April 18, 2015
April 17, 2015
April 16, 2015
Courts in Two Recent Decisions Refuse to Expand the Regulatory Authority of the EPA Under the Clean Water Act
Two recent cases have signaled that federal courts remain willing to resist efforts by EPA to expand the scope of its regulatory authority under the Clean Water Act. In yesterday’s unanimous five-page opinion authored by Justice Ginsburg, Los Angeles County Flood Control District v. Natural Resources Defense Council, the U.S. Supreme Court reversed and remanded the decision of the Ninth Circuit Court of Appeals, holding that ” the flow of water from an improved portion of a navigable waterway into an unimproved portion of that same waterway does not qualify as a ‘discharge of a pollutant’ under the CWA. “ In doing so, the Supreme Court reaffirmed South Fla. Water Management Dist. v. Miccosukee Tribe, 541 U. S. 95, 109 – 112 (holding that the transfer of polluted water between “two parts of the same water body” does not constitute a discharge of pollutants under the Clean Water Act).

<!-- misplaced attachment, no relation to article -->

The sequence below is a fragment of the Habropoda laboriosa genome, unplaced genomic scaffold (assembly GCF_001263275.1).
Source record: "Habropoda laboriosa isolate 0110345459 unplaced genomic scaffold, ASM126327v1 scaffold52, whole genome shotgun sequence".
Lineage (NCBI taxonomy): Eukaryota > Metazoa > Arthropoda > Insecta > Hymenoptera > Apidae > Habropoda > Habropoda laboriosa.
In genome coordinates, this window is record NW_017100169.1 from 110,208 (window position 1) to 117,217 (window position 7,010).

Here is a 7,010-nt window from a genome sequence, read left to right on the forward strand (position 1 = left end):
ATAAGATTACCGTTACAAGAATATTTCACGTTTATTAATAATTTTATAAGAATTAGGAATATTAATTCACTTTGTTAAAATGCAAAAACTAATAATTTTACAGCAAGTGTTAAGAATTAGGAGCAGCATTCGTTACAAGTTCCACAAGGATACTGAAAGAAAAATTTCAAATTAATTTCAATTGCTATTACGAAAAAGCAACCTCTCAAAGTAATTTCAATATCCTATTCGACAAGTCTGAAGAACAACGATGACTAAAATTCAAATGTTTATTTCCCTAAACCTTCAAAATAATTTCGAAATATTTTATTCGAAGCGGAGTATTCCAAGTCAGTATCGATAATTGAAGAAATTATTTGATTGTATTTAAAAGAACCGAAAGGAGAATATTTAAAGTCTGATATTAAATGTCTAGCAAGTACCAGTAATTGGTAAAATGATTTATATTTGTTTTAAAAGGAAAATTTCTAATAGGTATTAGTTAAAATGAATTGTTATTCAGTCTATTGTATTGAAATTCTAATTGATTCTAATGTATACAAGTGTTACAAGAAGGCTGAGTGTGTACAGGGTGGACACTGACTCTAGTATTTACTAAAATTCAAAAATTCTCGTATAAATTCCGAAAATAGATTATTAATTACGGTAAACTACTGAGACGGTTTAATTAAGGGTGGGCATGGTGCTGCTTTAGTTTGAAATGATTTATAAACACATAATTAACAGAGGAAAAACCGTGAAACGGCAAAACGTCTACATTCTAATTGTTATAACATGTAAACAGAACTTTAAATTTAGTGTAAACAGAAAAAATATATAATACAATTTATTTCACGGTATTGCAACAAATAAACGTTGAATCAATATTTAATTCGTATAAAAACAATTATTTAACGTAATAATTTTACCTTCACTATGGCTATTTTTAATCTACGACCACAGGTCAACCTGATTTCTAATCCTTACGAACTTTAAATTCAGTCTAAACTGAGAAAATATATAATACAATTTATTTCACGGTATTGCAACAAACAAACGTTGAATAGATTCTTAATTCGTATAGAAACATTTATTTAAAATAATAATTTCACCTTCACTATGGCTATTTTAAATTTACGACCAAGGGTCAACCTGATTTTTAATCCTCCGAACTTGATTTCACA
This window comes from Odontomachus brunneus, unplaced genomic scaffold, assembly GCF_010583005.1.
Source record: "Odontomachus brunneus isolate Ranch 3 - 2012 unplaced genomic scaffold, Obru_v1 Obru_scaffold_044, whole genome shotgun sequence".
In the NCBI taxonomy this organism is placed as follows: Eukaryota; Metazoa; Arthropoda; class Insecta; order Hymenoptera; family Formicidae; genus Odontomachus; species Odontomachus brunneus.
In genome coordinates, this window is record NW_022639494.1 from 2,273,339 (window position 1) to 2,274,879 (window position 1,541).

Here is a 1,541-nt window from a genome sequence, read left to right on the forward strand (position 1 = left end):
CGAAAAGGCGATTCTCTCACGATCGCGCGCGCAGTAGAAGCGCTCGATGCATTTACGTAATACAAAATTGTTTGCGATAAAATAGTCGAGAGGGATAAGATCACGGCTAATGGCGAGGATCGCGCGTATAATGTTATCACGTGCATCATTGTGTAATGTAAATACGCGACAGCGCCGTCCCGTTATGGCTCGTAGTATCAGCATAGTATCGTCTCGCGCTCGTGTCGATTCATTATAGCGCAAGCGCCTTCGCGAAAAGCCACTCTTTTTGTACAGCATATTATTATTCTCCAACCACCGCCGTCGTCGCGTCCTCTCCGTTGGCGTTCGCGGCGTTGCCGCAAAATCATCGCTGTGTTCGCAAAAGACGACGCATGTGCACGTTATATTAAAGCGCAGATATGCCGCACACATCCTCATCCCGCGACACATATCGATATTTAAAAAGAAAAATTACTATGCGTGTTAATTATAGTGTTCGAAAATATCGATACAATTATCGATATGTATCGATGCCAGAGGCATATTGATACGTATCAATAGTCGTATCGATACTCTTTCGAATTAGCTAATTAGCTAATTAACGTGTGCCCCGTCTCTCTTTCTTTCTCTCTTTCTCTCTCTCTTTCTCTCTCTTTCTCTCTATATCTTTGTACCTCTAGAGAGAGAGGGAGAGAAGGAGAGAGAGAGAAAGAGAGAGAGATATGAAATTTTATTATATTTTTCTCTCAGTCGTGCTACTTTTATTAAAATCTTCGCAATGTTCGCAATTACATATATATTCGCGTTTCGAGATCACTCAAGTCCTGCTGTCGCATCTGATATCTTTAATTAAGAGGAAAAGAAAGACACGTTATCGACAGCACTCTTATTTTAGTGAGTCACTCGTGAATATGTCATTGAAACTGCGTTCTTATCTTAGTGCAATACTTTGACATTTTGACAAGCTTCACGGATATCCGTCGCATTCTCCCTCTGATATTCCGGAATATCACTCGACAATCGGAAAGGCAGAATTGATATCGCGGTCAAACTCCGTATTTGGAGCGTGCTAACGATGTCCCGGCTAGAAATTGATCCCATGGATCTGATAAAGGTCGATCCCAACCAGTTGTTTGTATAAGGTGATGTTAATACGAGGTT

On January 3, 2013, the district judge for the Eastern District of Virginia in Virginia Department of Transportation v. U.S. Environmental Protection Agency, No.1: 12-CV-775 (E.D.Va. 2013), when confronted with another aspect of agency jurisdiction under the Clean Water Act, held that the U.S. Environmental Protection Agency lacks authority to regulate stormwater runoff through the establishment of flow-rate based Total Maximum Daily Loads (TDML) . The judge concluded that Congress has spoken and the statutory language of 33 U.S.C. Section 1313 (d) (1) (C) is unambiguous; EPA’s authority does not extend to establishing TMDL’s for nonpollutants (stormwater flow rates) as surrogates for pollutants (e.g., sediment). In granting the plaintiffs’ motion for judgment on the pleadings, the district court rejected the EPA’s attempted regulation of stormwater flow as a surrogate for sediment load as an impermissibly broad construction of 33 U.S.C. Section 1313, notwithstanding the deference due the agency under the two-step analysis set forth in Chevron, U.S.A., Inc. v. NRDC, Inc., 467 U.S. 837 (1984). The challenged TMDL is the fourth flow rate-based TMDL that EPA has attempted impose, all of which have been challenged. It is unclear whether EPA will appeal the ruling. Stay tuned here.
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